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Magyar Bancorp (NASDAQ:MGYR) shares have retraced a considerable in the last month, but the stock is still up slightly on where it started the quarter. The bad news is that the recent drop obliterated the last year's worth of gains; the stock is flat over twelve months.
Assuming no other changes, a sharply higher share price makes a stock less attractive to potential buyers. In the long term, share prices tend to follow earnings per share, but in the short term prices bounce around in response to short term factors (which are not always obvious). The implication here is that deep value investors might steer clear when expectations of a company are too high. One way to gauge market expectations of a stock is to look at its Price to Earnings Ratio (PE Ratio). A high P/E implies that investors have high expectations of what a company can achieve compared to a company with a low P/E ratio.
Does Magyar Bancorp Have A Relatively High Or Low P/E For Its Industry?
Magyar Bancorp's P/E of 23.90 indicates some degree of optimism towards the stock. The image below shows that Magyar Bancorp has a higher P/E than the average (14.5) P/E for companies in the mortgage industry.
Magyar Bancorp's P/E tells us that market participants think the company will perform better than its industry peers, going forward. Shareholders are clearly optimistic, but the future is always uncertain. So investors should delve deeper. I like to check if company insiders have been buying or selling.
How Growth Rates Impact P/E Ratios
P/E ratios primarily reflect market expectations around earnings growth rates. When earnings grow, the 'E' increases, over time. That means even if the current P/E is high, it will reduce over time if the share price stays flat. A lower P/E should indicate the stock is cheap relative to others -- and that may attract buyers.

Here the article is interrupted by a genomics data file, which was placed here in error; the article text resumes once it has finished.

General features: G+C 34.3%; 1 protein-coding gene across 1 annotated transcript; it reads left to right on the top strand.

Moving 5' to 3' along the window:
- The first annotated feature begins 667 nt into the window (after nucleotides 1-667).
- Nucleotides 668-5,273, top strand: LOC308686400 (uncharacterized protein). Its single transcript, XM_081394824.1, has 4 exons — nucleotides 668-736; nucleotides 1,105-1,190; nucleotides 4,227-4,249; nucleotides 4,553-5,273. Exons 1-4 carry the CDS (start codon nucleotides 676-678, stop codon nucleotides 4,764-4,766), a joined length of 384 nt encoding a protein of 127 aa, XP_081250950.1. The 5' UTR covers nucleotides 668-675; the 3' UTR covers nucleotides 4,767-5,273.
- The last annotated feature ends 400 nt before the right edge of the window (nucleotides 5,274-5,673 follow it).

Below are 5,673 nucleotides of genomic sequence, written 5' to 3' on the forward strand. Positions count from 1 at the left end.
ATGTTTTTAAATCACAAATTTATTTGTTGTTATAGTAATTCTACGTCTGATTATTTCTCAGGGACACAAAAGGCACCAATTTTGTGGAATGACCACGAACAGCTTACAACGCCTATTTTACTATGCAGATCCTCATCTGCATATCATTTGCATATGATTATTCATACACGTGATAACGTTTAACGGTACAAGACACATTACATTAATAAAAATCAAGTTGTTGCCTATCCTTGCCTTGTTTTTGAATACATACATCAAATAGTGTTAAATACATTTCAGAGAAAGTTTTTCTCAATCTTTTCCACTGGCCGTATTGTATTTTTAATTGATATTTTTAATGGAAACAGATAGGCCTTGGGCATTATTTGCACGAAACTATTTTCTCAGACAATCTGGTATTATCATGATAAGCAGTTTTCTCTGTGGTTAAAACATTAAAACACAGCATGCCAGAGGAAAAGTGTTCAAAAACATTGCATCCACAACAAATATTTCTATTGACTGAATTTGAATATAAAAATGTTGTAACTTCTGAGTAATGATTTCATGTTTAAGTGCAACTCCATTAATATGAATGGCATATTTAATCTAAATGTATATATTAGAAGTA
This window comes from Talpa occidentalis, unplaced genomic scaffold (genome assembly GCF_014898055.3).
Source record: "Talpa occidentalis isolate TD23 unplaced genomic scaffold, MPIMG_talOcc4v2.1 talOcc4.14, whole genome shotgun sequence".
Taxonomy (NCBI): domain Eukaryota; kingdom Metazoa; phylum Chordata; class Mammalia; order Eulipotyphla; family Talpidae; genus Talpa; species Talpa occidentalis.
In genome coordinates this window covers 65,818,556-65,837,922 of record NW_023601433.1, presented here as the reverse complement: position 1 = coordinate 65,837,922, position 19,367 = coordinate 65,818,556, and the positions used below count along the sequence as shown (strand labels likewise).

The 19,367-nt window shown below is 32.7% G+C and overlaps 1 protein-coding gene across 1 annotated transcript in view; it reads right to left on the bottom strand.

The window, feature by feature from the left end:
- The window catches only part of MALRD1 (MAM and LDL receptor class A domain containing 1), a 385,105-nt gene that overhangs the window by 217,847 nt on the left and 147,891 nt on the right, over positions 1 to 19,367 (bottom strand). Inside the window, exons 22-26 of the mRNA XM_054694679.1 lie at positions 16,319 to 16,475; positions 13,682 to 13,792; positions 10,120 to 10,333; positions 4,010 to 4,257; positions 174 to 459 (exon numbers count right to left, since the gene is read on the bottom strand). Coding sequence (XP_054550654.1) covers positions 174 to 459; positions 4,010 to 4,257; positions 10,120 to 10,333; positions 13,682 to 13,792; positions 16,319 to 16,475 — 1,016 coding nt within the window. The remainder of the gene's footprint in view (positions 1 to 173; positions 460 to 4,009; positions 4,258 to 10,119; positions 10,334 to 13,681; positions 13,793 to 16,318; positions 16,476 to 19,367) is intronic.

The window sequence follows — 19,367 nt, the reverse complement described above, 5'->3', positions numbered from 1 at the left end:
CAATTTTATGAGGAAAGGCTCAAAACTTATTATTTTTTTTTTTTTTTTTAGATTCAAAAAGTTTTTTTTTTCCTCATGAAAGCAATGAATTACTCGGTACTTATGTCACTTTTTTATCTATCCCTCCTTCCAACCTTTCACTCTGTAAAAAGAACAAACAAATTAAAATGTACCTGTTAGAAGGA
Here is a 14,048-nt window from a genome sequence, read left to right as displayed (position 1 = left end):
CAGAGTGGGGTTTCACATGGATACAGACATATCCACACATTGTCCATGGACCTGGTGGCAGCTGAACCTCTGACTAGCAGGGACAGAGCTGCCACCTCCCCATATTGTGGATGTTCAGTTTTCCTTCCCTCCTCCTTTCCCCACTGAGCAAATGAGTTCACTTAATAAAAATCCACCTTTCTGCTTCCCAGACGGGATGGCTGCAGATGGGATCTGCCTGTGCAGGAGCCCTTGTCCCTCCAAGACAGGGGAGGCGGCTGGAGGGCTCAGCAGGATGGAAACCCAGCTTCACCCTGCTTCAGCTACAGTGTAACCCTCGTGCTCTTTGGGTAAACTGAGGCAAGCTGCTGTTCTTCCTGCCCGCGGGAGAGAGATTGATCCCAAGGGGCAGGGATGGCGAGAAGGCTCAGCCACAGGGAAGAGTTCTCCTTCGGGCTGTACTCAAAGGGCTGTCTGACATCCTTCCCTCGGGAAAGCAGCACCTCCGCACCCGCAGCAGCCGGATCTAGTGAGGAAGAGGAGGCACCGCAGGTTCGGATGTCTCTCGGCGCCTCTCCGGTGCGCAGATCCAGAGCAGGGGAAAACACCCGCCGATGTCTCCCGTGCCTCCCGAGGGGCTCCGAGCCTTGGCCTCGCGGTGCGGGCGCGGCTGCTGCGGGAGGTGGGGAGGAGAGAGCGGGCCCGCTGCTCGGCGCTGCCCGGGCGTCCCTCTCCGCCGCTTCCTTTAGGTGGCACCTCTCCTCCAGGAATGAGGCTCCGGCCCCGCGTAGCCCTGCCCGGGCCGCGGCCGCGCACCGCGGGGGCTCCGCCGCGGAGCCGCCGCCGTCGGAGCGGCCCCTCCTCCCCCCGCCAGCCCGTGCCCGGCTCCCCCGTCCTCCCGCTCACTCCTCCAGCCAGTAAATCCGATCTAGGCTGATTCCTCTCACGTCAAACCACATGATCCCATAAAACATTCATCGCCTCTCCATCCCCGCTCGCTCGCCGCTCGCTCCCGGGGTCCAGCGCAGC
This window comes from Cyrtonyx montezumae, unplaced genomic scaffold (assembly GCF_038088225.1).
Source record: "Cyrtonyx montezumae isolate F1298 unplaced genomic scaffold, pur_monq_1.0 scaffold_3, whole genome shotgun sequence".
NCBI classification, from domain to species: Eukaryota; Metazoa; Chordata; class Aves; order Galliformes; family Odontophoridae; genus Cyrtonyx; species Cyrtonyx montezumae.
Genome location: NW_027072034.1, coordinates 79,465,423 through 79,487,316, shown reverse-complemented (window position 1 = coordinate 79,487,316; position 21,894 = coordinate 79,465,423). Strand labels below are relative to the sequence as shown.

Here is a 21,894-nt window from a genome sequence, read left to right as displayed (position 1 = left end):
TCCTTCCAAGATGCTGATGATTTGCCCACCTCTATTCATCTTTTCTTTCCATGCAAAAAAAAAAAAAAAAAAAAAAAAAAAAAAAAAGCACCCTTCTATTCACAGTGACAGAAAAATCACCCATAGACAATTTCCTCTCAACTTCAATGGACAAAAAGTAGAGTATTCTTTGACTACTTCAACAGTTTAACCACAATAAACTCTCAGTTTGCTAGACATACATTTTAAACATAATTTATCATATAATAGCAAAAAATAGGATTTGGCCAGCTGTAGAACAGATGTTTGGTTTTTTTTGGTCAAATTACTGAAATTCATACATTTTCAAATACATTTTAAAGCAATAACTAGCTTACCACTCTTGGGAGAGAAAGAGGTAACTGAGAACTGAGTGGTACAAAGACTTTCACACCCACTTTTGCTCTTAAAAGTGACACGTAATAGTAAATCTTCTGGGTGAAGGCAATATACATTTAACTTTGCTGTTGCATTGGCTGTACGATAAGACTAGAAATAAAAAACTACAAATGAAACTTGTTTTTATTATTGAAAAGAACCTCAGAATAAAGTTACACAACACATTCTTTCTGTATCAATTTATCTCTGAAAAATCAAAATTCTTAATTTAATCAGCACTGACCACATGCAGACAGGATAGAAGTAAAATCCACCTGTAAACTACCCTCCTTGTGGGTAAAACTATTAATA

Notably, Magyar Bancorp grew EPS by a whopping 48% in the last year. And its annual EPS growth rate over 5 years is 39%. So we'd generally expect it to have a relatively high P/E ratio.
Remember: P/E Ratios Don't Consider The Balance Sheet
One drawback of using a P/E ratio is that it considers market capitalization, but not the balance sheet. In other words, it does not consider any debt or cash that the company may have on the balance sheet. In theory, a company can lower its future P/E ratio by using cash or debt to invest in growth.
Such spending might be good or bad, overall, but the key point here is that you need to look at debt to understand the P/E ratio in context.
So What Does Magyar Bancorp's Balance Sheet Tell Us?
Net debt totals 21% of Magyar Bancorp's market cap. That's enough debt to impact the P/E ratio a little; so keep it in mind if you're comparing it to companies without debt.
The Verdict On Magyar Bancorp's P/E Ratio
Magyar Bancorp has a P/E of 23.9. That's higher than the average in its market, which is 18.9. While the company does use modest debt, its recent earnings growth is superb. So to be frank we are not surprised it has a high P/E ratio. What can be absolutely certain is that the market has become less optimistic about Magyar Bancorp over the last month, with the P/E ratio falling from 23.9 back then to 23.9 today. For those who prefer to invest with the flow of momentum, that might be a bad sign, but for a contrarian, it may signal opportunity.
Investors should be looking to buy stocks that the market is wrong about. People often underestimate remarkable growth -- so investors can make money when fast growth is not fully appreciated. We don't have analyst forecasts, but shareholders might want to examine this detailed historical graph of earnings, revenue and cash flow.
Of course, you might find a fantastic investment by looking at a few good candidates. So take a peek at this free list of companies with modest (or no) debt, trading on a P/E below 20.
If you spot an error that warrants correction, please contact the editor at firstname.lastname@example.org. This article by Simply Wall St is general in nature. It does not constitute a recommendation to buy or sell any stock, and does not take account of your objectives, or your financial situation. Simply Wall St has no position in the stocks mentioned.
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